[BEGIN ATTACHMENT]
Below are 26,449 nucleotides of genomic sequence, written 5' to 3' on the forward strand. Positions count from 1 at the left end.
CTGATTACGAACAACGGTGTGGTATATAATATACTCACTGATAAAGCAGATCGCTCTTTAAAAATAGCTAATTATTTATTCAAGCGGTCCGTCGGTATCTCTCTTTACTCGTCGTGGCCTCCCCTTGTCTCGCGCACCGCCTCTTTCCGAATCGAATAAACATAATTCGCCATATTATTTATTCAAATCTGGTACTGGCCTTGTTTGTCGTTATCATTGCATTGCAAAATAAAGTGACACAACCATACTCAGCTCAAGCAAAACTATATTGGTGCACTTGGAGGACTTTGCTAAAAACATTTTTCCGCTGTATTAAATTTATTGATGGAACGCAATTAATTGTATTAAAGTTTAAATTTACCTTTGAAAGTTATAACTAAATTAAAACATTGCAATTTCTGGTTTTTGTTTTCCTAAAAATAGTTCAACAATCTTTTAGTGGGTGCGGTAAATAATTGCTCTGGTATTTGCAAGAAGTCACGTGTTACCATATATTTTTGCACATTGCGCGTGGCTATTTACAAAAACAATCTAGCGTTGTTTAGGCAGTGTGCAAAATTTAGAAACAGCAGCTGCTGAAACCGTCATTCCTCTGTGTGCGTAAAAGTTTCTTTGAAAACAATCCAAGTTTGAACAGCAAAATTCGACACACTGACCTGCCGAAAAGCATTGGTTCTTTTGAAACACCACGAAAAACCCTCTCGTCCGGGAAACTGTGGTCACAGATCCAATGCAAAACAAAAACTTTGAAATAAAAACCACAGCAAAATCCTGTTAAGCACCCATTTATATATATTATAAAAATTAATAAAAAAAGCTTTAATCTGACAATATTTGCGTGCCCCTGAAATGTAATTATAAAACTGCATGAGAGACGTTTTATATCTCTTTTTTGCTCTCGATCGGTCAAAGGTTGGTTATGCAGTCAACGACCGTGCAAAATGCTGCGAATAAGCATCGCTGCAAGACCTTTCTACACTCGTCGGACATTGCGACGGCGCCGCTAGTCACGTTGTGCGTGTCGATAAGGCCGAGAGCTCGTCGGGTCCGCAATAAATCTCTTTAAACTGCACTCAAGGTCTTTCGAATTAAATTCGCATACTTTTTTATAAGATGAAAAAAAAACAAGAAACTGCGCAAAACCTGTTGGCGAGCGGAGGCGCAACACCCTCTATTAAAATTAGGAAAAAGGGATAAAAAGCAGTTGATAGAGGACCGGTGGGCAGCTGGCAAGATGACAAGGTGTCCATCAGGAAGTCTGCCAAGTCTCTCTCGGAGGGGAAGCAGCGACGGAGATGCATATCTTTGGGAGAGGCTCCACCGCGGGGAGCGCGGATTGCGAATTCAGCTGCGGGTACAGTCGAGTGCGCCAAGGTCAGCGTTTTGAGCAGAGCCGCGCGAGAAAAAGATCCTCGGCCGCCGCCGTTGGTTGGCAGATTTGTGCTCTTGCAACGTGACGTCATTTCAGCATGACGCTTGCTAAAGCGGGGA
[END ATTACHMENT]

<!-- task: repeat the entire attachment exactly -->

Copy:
Below are 26,449 nucleotides of genomic sequence, written 5' to 3' on the forward strand. Positions count from 1 at the left end.
CTGATTACGAACAACGGTGTGGTATATAATATACTCACTGATAAAGCAGATCGCTCTTTAAAAATAGCTAATTATTTATTCAAGCGGTCCGTCGGTATCTCTCTTTACTCGTCGTGGCCTCCCCTTGTCTCGCGCACCGCCTCTTTCCGAATCGAATAAACATAATTCGCCATATTATTTATTCAAATCTGGTACTGGCCTTGTTTGTCGTTATCATTGCATTGCAAAATAAAGTGACACAACCATACTCAGCTCAAGCAAAACTATATTGGTGCACTTGGAGGACTTTGCTAAAAACATTTTTCCGCTGTATTAAATTTATTGATGGAACGCAATTAATTGTATTAAAGTTTAAATTTACCTTTGAAAGTTATAACTAAATTAAAACATTGCAATTTCTGGTTTTTGTTTTCCTAAAAATAGTTCAACAATCTTTTAGTGGGTGCGGTAAATAATTGCTCTGGTATTTGCAAGAAGTCACGTGTTACCATATATTTTTGCACATTGCGCGTGGCTATTTACAAAAACAATCTAGCGTTGTTTAGGCAGTGTGCAAAATTTAGAAACAGCAGCTGCTGAAACCGTCATTCCTCTGTGTGCGTAAAAGTTTCTTTGAAAACAATCCAAGTTTGAACAGCAAAATTCGACACACTGACCTGCCGAAAAGCATTGGTTCTTTTGAAACACCACGAAAAACCCTCTCGTCCGGGAAACTGTGGTCACAGATCCAATGCAAAACAAAAACTTTGAAATAAAAACCACAGCAAAATCCTGTTAAGCACCCATTTATATATATTATAAAAATTAATAAAAAAAGCTTTAATCTGACAATATTTGCGTGCCCCTGAAATGTAATTATAAAACTGCATGAGAGACGTTTTATATCTCTTTTTTGCTCTCGATCGGTCAAAGGTTGGTTATGCAGTCAACGACCGTGCAAAATGCTGCGAATAAGCATCGCTGCAAGACCTTTCTACACTCGTCGGACATTGCGACGGCGCCGCTAGTCACGTTGTGCGTGTCGATAAGGCCGAGAGCTCGTCGGGTCCGCAATAAATCTCTTTAAACTGCACTCAAGGTCTTTCGAATTAAATTCGCATACTTTTTTATAAGATGAAAAAAAAACAAGAAACTGCGCAAAACCTGTTGGCGAGCGGAGGCGCAACACCCTCTATTAAAATTAGGAAAAAGGGATAAAAAGCAGTTGATAGAGGACCGGTGGGCAGCTGGCAAGATGACAAGGTGTCCATCAGGAAGTCTGCCAAGTCTCTCTCGGAGGGGAAGCAGCGACGGAGATGCATATCTTTGGGAGAGGCTCCACCGCGGGGAGCGCGGATTGCGAATTCAGCTGCGGGTACAGTCGAGTGCGCCAAGGTCAGCGTTTTGAGCAGAGCCGCGCGAGAAAAAGATCCTCGGCCGCCGCCGTTGGTTGGCAGATTTGTGCTCTTGCAACGTGACGTCATTTCAGCATGACGCTTGCTAAAGCGGGGA